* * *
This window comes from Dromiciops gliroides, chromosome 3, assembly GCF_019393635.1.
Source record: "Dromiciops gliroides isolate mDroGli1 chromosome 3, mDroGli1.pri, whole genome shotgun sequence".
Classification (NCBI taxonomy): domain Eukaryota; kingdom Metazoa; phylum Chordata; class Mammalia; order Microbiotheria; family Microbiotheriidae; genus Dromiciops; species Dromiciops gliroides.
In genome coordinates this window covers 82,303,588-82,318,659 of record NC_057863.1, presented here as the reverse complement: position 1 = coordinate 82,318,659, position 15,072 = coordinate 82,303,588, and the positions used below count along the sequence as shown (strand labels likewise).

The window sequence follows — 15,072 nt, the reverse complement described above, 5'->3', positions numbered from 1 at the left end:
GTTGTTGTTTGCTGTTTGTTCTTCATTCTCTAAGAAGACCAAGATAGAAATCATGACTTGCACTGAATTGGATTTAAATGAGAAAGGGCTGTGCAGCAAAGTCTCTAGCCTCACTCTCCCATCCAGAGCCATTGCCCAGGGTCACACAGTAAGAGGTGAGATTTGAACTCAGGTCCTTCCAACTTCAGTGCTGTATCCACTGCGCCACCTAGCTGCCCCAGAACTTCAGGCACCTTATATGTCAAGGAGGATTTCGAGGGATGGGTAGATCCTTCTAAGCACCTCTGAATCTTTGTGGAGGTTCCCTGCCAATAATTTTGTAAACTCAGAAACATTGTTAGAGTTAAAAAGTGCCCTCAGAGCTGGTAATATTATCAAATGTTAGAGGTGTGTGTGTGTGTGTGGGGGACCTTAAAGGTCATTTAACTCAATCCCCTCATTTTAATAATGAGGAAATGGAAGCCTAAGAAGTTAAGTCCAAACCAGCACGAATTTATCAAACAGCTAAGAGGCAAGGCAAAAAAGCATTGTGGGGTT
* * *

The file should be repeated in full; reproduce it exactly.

This window comes from Dromiciops gliroides, chromosome 3, assembly GCF_019393635.1.
Source record: "Dromiciops gliroides isolate mDroGli1 chromosome 3, mDroGli1.pri, whole genome shotgun sequence".
Classification (NCBI taxonomy): domain Eukaryota; kingdom Metazoa; phylum Chordata; class Mammalia; order Microbiotheria; family Microbiotheriidae; genus Dromiciops; species Dromiciops gliroides.
In genome coordinates this window covers 82,303,588-82,318,659 of record NC_057863.1, presented here as the reverse complement: position 1 = coordinate 82,318,659, position 15,072 = coordinate 82,303,588, and the positions used below count along the sequence as shown (strand labels likewise).

The window sequence follows — 15,072 nt, the reverse complement described above, 5'->3', positions numbered from 1 at the left end:
GTTGTTGTTTGCTGTTTGTTCTTCATTCTCTAAGAAGACCAAGATAGAAATCATGACTTGCACTGAATTGGATTTAAATGAGAAAGGGCTGTGCAGCAAAGTCTCTAGCCTCACTCTCCCATCCAGAGCCATTGCCCAGGGTCACACAGTAAGAGGTGAGATTTGAACTCAGGTCCTTCCAACTTCAGTGCTGTATCCACTGCGCCACCTAGCTGCCCCAGAACTTCAGGCACCTTATATGTCAAGGAGGATTTCGAGGGATGGGTAGATCCTTCTAAGCACCTCTGAATCTTTGTGGAGGTTCCCTGCCAATAATTTTGTAAACTCAGAAACATTGTTAGAGTTAAAAAGTGCCCTCAGAGCTGGTAATATTATCAAATGTTAGAGGTGTGTGTGTGTGTGTGGGGGACCTTAAAGGTCATTTAACTCAATCCCCTCATTTTAATAATGAGGAAATGGAAGCCTAAGAAGTTAAGTCCAAACCAGCACGAATTTATCAAACAGCTAAGAGGCAAGGCAAAAAAGCATTGTGGGGTT